General Note: In the series University of Florida Digital Collections.
General Note: Includes vita.
Bibliography: Includes bibliographical references.
Source of Description: Description based on online resource; title from PDF title page.
Source of Description: This bibliographic record is available under the Creative Commons CC0 public domain dedication. The University of Florida Libraries, as creator of this bibliographic record, has waived all rights to it worldwide under copyright law, including all related and neighboring rights, to the extent allowed by law.
Statement of Responsibility: by Rohit Khanna.
Thesis: Thesis (Ph.D.)--University of Florida, 2007.
Local: Adviser: Pearton, Stephen J.

Record Information

Source Institution: UFRGP
Rights Management: Applicable rights reserved.
Classification: lcc - LD1780 2007
System ID: UFE0021183:00001


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4610459f2f7ab66a1199532f70c0a473
ffaf0f9abc8baca7f324e7a6eeeb9d4266d8f5f1







DEVELOPMENT OF HIGH TEMPERATURE STABLE OHMIC AND SCHOTTKY
CONTACTS ON N-GaN





















By

ROHIT KHANNA


A DISSERTATION PRESENTED TO THE GRADUATE SCHOOL
OF THE UNIVERSITY OF FLORIDA IN PARTIAL FULFILLMENT
OF THE REQUIREMENTS FOR THE DEGREE OF
DOCTOR OF PHILOSOPHY

UNIVERSITY OF FLORIDA

2007



































O 2007 Rohit Khanna

































To my family









ACKNOWLEDGMENTS

I would like to thank my advisor, Prof. Stephen J. Pearton, the most important person

throughout my graduate studies, for all the opportunities, guidance, motivation, and support. I

would also like to thank my committee members, Prof. Cammy R. Abernathy, Prof. David P.

Norton, Prof. Fan Ren, and Prof. Rajiv Singh, for their time, expertise, and evaluation.

Prof Pearton has been my mentor in true sense. He provided me numerous opportunities to

give presentations, encouraged logical, problem solving thinking and gave me confidence

whenever I needed it. Prof. Pearton helped me develop wide ranging skills in semiconductor

processing area for which I am really thankful to him. I can not thank him enough. I thank Prof.

Ren for providing me with useful comments and directions in order to improve my research

work. I am grateful to them for their advice that has helped me grow professionally.

I would like to thank group members of Prof. Pearton, Prof. Ren, Prof. Abernathy, Prof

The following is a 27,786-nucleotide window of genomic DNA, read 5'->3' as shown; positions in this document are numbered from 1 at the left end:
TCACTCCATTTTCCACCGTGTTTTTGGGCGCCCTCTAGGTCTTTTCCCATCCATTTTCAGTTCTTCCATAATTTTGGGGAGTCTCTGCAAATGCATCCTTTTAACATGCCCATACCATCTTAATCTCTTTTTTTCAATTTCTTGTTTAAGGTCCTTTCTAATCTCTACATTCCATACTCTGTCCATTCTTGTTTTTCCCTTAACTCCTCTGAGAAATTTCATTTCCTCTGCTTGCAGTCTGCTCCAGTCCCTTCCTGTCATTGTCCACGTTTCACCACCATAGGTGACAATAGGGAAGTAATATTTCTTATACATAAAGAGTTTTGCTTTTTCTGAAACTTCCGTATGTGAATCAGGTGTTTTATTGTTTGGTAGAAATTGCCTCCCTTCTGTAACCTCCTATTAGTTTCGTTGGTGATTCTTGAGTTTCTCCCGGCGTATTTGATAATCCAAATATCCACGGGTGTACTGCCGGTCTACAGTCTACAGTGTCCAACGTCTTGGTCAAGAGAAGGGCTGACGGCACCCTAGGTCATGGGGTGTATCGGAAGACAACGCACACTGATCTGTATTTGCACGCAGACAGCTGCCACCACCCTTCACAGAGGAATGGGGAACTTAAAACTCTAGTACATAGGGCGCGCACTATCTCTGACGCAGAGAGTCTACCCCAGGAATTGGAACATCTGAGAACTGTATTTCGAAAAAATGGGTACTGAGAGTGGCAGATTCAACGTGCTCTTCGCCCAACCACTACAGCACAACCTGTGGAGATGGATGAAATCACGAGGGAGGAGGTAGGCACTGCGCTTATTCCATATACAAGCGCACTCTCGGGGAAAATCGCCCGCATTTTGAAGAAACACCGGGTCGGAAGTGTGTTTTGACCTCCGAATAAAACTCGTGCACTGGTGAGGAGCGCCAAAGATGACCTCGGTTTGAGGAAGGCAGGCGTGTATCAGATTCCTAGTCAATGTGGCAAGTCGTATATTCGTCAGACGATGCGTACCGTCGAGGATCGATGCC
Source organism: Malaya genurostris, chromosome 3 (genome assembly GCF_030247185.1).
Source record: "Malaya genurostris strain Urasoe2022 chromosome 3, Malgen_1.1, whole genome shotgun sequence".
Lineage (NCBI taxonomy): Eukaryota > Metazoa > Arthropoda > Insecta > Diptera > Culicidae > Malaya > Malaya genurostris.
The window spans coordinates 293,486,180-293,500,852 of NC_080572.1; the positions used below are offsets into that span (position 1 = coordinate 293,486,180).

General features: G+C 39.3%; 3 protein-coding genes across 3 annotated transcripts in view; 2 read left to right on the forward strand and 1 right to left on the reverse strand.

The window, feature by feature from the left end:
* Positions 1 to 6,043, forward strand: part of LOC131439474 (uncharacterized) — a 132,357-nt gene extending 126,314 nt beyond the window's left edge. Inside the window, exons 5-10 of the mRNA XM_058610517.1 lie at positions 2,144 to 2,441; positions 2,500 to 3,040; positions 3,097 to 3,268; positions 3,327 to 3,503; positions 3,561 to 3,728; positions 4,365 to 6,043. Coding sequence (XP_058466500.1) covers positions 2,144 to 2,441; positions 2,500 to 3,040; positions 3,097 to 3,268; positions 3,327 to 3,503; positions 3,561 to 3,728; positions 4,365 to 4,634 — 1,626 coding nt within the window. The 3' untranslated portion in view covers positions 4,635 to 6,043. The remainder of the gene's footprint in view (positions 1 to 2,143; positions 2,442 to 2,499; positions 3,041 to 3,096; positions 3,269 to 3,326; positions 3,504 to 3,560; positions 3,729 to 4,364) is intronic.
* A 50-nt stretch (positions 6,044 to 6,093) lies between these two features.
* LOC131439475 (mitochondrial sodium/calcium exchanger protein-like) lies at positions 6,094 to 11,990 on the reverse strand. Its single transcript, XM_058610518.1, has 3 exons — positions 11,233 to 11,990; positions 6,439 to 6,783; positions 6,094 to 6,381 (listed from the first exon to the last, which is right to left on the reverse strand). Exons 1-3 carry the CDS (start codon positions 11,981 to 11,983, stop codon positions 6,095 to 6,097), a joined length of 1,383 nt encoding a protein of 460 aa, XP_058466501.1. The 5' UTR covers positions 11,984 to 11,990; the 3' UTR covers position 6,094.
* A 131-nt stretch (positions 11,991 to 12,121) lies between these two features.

Norton, and Prof Singh research groups', Kwang Baik, Kelly Ip, Lars Voss, Jon Wright, Wantae

Lim, Rishabh Mehandru, Soohwan Jang, Byong Kang, Hung-Ta-Wang, Travis. J Anderson, J.J

Chen, Luc Stafford, Brent Gila, Seemant Rawal, Karthik Ramani, Mark Hlad and countless

others for their assistance and friendship and who have made graduate school enj oyable, learning

experience. Especially, I am grateful to have as a very good friend, Kao-Chil-Joe, who was a

visiting scholar form Taiwan and I thank him for helping me during my first year as graduate

student. I also like to thank University of Florida Nano-Fabrication Lab staff, Ivan and Bill as I

enjoyed working with them. I would also like to thank Paula, our group secretary for all the

support she has given me.

I also want to thank all my friends of school and college with whom I share special

memories forever in my life. I also want to thank my ex-roommates who made graduate life an

enjoyable experience, especially Shiv for having a lot of interesting and intellectual debates.









Most importantly, I express my deepest gratitude to my family especially to my parents (my

father, Prem Kumar Khanna and mother, Madhu Khanna) whose love and sacrifice for me is

beyond anything I will ever understand and my brother (Bhaskar) and sisters (Ela and Rashmi)

for loving and supporting me unconditionally. I thank my family for making me who I am today.












TABLE OF CONTENTS


page

ACKNOWLEDGMENT S .............. ...............4.....


LI ST OF T ABLE S ................. ...............9..._. .....


LIST OF FIGURES .............. ...............10....


AB S TRAC T ............._. .......... ..............._ 15...


CHAPTER


1 INTRODUCTION ................. ...............18......... .....